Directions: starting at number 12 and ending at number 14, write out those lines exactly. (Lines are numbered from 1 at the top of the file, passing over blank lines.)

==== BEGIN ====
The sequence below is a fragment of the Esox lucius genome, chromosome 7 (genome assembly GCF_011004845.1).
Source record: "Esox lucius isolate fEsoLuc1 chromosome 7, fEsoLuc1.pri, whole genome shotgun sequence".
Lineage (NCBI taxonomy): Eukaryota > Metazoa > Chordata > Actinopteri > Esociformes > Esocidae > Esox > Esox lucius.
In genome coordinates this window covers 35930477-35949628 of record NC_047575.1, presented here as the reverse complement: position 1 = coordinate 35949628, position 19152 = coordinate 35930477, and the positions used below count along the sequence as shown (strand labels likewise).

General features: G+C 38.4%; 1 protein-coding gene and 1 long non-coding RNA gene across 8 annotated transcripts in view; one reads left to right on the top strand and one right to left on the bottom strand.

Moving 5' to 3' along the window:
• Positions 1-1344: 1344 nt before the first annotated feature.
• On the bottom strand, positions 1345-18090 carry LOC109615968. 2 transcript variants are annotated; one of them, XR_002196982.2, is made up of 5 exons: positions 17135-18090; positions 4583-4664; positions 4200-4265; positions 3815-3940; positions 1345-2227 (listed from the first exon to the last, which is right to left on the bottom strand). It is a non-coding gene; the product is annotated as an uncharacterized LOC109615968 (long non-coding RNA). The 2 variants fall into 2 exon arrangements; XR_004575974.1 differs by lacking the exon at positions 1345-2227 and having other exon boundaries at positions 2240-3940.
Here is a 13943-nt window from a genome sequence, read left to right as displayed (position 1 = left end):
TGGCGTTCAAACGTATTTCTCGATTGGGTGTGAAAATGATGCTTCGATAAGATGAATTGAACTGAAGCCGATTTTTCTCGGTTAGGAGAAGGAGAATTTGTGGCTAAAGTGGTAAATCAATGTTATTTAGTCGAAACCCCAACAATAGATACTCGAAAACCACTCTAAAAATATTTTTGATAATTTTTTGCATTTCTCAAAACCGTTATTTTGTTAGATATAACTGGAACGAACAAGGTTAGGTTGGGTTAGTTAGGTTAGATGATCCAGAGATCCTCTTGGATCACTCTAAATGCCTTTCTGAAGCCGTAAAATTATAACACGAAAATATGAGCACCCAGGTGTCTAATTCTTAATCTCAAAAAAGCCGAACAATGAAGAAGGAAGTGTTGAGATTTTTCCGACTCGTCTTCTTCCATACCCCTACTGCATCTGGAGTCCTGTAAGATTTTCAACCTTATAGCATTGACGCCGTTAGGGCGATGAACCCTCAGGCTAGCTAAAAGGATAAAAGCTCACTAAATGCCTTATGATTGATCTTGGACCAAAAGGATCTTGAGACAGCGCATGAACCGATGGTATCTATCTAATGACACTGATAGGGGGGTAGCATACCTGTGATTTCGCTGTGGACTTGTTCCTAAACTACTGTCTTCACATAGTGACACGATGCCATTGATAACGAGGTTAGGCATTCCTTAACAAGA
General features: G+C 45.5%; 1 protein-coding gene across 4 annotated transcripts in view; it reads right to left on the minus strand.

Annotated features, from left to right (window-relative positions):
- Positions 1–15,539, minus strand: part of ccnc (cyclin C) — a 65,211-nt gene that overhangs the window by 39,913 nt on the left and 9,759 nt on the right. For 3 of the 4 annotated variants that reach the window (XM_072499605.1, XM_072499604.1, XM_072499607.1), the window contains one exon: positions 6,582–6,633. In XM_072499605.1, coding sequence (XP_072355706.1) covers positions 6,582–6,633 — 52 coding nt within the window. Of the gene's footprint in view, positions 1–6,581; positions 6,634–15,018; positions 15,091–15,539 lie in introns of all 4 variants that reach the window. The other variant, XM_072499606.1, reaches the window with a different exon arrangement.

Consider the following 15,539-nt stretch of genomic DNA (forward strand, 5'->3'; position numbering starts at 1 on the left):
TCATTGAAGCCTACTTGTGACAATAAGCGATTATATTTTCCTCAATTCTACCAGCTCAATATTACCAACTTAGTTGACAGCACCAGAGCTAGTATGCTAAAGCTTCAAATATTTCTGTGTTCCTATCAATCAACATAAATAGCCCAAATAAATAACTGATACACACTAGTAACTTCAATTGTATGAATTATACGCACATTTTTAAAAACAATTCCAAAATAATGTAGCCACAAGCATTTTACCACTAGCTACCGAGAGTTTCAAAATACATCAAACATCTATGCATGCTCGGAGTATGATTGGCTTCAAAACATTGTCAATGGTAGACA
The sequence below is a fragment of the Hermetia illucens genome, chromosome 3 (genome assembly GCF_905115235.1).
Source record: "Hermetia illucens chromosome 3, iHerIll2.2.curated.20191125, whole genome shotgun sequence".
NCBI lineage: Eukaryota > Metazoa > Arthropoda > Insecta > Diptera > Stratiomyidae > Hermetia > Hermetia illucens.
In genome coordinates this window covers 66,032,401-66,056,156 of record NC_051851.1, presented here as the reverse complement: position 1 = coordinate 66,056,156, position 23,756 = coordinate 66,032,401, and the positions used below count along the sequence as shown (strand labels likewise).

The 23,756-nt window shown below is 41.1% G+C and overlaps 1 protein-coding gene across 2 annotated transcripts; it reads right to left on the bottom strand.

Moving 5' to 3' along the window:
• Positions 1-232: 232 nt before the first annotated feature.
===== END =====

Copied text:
Annotated features, from left to right (window-relative positions):
- Positions 1–15,539, minus strand: part of ccnc (cyclin C) — a 65,211-nt gene that overhangs the window by 39,913 nt on the left and 9,759 nt on the right. For 3 of the 4 annotated variants that reach the window (XM_072499605.1, XM_072499604.1, XM_072499607.1), the window contains one exon: positions 6,582–6,633. In XM_072499605.1, coding sequence (XP_072355706.1) covers positions 6,582–6,633 — 52 coding nt within the window. Of the gene's footprint in view, positions 1–6,581; positions 6,634–15,018; positions 15,091–15,539 lie in introns of all 4 variants that reach the window. The other variant, XM_072499606.1, reaches the window with a different exon arrangement.

Consider the following 15,539-nt stretch of genomic DNA (forward strand, 5'->3'; position numbering starts at 1 on the left):